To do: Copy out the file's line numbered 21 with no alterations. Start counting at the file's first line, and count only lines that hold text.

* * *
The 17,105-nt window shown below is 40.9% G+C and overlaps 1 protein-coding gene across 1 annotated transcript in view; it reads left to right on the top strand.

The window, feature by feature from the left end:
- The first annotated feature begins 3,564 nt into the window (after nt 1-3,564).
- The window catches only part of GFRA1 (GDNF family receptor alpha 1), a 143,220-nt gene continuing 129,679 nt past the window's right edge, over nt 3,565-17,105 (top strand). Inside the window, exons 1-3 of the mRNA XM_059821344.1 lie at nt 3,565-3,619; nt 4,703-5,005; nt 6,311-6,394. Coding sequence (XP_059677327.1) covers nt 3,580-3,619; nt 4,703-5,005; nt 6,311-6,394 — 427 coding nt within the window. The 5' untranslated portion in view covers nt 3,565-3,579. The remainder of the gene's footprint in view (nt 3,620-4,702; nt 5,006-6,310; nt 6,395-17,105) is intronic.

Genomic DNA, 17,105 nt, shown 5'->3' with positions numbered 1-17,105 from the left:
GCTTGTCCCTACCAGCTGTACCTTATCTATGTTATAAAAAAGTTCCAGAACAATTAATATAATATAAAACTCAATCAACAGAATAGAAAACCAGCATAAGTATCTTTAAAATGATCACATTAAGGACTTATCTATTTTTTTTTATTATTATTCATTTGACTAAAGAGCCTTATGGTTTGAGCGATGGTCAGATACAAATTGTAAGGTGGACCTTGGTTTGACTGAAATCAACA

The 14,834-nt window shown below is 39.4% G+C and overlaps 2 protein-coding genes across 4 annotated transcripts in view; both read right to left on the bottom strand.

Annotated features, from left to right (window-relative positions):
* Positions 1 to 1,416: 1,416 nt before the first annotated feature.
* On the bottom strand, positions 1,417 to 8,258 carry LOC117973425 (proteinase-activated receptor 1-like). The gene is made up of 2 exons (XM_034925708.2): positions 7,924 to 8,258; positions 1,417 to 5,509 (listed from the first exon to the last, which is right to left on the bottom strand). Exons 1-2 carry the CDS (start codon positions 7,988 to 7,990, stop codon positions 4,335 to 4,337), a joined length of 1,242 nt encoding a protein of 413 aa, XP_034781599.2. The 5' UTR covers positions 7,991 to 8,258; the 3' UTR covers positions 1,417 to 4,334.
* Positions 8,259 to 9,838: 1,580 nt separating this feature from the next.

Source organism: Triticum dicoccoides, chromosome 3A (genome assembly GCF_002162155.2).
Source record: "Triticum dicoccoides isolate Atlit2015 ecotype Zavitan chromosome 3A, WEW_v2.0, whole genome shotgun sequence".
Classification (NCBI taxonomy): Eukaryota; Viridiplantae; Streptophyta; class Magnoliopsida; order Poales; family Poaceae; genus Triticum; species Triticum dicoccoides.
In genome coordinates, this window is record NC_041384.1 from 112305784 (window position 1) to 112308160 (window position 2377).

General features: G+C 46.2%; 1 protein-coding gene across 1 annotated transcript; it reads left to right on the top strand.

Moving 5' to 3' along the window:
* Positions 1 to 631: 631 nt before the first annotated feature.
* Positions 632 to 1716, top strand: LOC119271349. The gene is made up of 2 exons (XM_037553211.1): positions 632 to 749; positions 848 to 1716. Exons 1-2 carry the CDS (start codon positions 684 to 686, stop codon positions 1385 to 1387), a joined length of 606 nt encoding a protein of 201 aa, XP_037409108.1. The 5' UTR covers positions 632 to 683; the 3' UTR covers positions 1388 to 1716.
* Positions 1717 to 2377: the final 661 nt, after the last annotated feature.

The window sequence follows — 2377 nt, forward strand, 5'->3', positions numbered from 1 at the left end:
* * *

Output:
The window sequence follows — 2377 nt, forward strand, 5'->3', positions numbered from 1 at the left end: